In December 2019, the Kenya Wildlife Services (KWS), released the Human Wildlife Compensation report, spanning the period 2014-2017. The findings, detailed the state of filed cases and financials, with a roadmap on outstanding claims.
Of the 13,125 compensation claims reviewed for the period, 452 human deaths; 4,555 human injuries; 5,073-crop damages; 3,012-livestock predation and 33 property destruction cases were reported. While no annual growth trends for each class were shown, this could help inform KWS’s case reduction mitigation strategies.
According to the Wildlife Compensation and Management Act 2013, loss of life, bodily harm, damage to property, crops and livestock attacks by wildlife ought to be compensated. However, the relevant body has been weighed down by ever rising claims. Pending estimates cited in a local daily a few months ago, stood at about 2.2 billion.
From a health system funder’s perspective, wildlife is similar to other natural extractive resources. Equivalents in the extractives’ industry are titanium, coal, lime and gold mining industries, that fund community health programs.
With tourism affected by the Covid-19 imposed global travel restriction, earnings from parks and wildlife areas will certainly dent this year’s wildlife supported community health projects. These shortfalls in revenues may further cut injury compensations by in financial year 2020/21.
The two scenarios, call to question modalities of sharing wildlife exploitation revenues with communities prone to human-wildlife conflicts. The good news is that the reopening of tourism circuits after a hiatus, will see some revenues trickle in to wildlife organisations.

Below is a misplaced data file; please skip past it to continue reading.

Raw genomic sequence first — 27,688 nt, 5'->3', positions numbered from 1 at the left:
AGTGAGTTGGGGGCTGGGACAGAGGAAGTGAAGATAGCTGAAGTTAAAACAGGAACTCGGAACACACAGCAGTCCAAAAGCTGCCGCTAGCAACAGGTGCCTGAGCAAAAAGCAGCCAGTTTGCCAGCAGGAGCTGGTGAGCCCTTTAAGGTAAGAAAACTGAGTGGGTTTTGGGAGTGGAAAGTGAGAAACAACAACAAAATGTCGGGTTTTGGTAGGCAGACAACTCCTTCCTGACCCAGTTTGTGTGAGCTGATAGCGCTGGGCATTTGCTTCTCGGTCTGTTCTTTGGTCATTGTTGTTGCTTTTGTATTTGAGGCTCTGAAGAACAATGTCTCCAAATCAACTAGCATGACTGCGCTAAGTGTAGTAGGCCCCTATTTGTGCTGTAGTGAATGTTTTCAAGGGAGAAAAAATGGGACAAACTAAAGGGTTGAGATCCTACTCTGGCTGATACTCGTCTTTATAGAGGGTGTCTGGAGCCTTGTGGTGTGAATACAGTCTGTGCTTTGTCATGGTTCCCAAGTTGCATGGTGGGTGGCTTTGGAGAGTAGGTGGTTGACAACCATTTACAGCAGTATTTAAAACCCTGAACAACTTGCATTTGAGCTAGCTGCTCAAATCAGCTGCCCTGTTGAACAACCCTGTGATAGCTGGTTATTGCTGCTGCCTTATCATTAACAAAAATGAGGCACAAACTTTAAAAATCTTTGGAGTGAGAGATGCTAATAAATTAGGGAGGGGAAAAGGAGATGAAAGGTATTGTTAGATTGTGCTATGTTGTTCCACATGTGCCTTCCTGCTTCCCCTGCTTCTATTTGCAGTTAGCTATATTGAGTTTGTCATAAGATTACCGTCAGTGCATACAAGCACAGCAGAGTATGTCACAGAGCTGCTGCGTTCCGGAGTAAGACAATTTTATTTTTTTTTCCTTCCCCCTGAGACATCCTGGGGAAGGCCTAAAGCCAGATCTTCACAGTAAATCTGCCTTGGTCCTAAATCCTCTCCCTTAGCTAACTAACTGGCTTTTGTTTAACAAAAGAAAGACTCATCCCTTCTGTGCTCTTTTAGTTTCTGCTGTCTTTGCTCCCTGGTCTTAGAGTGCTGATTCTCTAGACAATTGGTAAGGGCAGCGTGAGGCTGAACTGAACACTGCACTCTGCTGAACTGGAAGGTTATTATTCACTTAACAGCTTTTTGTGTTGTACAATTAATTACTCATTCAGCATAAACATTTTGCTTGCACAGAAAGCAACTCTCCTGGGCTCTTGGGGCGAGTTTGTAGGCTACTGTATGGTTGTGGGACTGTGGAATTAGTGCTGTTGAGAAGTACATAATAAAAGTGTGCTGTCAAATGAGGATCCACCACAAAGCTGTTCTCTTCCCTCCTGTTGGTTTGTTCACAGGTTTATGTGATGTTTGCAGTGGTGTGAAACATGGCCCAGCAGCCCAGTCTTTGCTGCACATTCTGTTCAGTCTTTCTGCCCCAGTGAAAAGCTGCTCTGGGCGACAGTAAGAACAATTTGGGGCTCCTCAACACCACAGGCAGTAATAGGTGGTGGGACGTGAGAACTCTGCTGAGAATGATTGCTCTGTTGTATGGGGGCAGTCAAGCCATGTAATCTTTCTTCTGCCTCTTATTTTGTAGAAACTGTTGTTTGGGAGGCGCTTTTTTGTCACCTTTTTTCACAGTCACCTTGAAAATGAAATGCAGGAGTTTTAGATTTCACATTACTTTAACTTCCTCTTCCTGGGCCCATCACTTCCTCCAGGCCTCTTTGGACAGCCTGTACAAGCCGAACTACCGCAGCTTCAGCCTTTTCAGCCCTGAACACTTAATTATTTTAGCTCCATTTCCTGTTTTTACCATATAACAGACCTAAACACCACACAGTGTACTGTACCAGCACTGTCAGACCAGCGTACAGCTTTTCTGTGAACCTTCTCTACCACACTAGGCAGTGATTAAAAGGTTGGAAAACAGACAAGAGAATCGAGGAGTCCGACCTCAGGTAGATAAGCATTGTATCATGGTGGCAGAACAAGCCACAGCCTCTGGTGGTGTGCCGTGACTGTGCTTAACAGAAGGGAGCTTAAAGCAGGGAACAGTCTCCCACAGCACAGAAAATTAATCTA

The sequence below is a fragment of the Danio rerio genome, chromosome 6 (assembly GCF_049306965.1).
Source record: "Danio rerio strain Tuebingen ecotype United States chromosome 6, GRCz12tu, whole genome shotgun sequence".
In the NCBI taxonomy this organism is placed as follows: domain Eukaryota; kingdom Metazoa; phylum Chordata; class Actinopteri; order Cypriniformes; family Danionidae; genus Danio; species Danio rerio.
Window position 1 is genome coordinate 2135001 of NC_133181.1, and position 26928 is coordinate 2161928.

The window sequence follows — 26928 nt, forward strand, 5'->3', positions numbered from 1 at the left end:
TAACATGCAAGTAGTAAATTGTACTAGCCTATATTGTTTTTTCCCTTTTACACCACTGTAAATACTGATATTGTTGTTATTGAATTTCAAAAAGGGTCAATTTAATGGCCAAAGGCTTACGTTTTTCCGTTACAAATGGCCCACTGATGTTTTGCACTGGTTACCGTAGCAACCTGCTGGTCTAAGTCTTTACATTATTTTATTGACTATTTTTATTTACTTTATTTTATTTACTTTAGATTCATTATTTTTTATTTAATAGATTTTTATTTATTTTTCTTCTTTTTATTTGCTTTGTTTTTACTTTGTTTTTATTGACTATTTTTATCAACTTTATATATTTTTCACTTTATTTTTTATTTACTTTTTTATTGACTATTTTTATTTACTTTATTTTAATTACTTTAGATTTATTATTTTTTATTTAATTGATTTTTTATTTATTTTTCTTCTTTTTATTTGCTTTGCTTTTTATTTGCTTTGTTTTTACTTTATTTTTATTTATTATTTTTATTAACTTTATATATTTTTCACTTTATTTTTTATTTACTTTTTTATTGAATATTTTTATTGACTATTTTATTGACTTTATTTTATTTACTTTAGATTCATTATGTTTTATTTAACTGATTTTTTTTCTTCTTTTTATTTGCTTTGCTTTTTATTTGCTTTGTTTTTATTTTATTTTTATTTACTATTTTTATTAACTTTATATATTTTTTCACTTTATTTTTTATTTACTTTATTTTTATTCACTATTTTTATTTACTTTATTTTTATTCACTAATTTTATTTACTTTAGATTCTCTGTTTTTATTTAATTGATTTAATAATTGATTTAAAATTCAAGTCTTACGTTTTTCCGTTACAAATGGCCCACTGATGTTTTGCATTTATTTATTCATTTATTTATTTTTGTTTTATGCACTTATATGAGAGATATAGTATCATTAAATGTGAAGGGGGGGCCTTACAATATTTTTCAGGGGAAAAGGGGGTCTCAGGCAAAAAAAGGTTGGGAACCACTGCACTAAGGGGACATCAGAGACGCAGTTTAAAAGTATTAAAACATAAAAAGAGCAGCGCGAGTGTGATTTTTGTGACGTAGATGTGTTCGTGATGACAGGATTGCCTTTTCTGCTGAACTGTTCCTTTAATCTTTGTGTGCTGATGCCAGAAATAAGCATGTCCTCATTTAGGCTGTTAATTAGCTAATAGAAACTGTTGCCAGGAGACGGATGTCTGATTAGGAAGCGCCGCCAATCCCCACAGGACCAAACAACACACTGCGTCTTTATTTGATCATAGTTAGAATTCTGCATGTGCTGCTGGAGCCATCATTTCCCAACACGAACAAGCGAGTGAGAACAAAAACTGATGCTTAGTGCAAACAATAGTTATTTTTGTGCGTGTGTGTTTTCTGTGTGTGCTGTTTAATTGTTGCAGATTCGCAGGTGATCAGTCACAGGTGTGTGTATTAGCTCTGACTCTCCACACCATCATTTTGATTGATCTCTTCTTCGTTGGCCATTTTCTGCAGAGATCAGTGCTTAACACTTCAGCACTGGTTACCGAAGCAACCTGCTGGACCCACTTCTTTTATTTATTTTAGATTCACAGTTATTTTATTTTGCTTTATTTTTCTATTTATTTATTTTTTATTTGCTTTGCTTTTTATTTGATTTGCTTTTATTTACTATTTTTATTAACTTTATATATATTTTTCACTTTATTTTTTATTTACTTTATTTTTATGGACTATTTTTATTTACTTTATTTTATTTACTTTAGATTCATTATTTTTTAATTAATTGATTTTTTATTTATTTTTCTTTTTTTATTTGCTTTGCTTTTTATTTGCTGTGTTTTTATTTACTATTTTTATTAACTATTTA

That said sector players needs strategies to mitigate against a future rise of claim incidences.
From a public health perspective, prevention of human fatalities and injury is the first and cheaper option to compensations. Here, different approaches have delivered varying successes. They include community engagements, wildlife rangers’ employment, social services investments as well as preventative infrastructure.
The controversial issue of wildlife movement restricting fences comes into play, from the last option above. An ecosystem hierarchical overview, stratifying the needs and rights of wildlife, communities and conservators should inform what comes top. So far, as it stands, the legal right to compensation from a struggling KWS, means case prevention should take precedence.
It so happens also that communities bordering wildlife habitations are also amongst the poorest, often lacking medical insurance, with wildlife injuries exposing their economic frailties. This demands need to rethink modalities of sharing extractive wildlife resources investments in healthcare with communities bordering such habitations.
The optimum and equitable approach should both lower compensation claims, while fostering stronger community partnerships. This is why wildlife stakeholders should allocate a fraction of revenues towards community National Hospital Insurance Fund schemes.
In addition, borrowing and expanding success stories in cost-reduction of individuals fencing their own property, as well as sustained long-term public engagements to protect larger areas are also good preventative routes. The Aberdare Forest and Nairobi National Parks being such visible stories.